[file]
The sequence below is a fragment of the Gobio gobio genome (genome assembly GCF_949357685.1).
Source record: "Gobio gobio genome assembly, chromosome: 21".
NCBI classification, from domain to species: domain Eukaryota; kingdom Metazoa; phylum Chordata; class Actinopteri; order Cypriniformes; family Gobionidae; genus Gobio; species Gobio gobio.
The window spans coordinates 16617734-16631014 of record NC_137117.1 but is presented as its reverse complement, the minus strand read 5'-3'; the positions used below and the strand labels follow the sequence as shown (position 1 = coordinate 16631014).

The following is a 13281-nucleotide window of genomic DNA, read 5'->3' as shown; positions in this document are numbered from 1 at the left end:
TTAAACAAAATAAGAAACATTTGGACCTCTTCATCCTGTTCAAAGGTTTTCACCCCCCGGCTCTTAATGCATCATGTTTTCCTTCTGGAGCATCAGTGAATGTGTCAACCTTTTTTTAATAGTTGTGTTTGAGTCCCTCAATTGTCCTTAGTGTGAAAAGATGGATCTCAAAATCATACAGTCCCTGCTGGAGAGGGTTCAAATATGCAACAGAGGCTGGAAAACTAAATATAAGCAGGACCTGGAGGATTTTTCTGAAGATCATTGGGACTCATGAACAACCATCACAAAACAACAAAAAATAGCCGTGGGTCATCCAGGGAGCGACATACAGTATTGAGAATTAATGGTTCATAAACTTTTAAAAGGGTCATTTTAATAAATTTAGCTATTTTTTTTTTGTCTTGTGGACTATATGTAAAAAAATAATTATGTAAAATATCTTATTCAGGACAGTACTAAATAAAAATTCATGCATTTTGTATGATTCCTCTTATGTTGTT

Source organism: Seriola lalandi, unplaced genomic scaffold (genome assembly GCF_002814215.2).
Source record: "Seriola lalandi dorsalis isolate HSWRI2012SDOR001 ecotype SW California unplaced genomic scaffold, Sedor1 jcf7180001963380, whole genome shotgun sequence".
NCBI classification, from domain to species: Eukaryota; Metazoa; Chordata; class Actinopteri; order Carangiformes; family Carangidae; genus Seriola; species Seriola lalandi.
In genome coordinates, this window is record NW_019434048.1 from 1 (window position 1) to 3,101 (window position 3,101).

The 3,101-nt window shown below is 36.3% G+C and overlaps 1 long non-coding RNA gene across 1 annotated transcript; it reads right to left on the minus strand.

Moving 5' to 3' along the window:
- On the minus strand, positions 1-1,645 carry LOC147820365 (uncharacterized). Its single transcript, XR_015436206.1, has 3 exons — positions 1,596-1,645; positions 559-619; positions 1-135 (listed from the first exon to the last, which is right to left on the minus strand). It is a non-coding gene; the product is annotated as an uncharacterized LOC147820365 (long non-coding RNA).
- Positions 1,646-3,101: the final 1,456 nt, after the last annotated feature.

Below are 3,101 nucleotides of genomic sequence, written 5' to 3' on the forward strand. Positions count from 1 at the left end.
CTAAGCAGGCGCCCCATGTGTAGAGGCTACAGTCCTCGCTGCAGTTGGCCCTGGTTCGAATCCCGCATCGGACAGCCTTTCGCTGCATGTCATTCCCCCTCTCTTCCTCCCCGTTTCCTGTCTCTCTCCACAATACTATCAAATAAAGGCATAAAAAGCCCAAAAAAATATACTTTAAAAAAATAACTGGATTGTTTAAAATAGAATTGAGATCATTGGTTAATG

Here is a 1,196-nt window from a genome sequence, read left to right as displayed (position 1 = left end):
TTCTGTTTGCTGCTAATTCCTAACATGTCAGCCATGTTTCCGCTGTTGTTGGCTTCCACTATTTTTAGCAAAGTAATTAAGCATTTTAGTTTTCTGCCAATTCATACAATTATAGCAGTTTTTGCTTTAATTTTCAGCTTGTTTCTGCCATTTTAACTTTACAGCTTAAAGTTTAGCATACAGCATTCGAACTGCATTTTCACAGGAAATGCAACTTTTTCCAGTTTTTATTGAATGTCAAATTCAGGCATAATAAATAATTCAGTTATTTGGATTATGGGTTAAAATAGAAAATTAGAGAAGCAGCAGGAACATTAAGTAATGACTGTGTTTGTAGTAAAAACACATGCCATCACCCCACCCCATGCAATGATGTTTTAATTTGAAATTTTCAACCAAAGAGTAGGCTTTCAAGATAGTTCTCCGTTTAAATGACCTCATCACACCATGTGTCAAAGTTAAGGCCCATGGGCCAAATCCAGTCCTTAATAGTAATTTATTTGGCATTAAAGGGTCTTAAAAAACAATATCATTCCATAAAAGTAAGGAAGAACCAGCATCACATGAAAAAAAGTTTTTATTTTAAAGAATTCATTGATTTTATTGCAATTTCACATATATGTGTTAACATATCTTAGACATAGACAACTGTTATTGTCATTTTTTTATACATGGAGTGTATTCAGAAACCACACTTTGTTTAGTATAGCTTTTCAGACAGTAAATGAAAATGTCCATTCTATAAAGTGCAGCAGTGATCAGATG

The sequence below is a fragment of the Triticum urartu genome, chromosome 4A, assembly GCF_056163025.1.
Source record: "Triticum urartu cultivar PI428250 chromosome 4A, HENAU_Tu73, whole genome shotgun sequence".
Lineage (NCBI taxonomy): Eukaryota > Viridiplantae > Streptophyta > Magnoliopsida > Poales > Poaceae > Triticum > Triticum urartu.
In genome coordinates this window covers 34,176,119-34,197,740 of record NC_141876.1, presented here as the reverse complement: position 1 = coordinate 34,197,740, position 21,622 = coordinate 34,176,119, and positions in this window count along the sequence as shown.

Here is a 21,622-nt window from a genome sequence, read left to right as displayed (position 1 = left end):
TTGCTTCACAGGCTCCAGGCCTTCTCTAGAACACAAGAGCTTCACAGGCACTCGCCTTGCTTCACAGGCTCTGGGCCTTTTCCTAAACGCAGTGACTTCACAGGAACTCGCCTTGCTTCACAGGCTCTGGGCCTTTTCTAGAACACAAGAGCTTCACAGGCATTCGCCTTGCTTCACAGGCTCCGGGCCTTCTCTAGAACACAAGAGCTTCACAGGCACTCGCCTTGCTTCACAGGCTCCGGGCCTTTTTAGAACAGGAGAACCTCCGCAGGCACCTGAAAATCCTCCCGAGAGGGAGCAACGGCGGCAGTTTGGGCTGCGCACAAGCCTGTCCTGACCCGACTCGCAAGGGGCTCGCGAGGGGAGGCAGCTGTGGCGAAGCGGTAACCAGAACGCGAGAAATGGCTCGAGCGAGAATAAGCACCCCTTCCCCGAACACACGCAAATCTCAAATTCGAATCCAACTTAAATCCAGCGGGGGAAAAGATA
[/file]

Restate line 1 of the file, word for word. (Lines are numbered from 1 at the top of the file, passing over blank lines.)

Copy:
The sequence below is a fragment of the Gobio gobio genome (genome assembly GCF_949357685.1).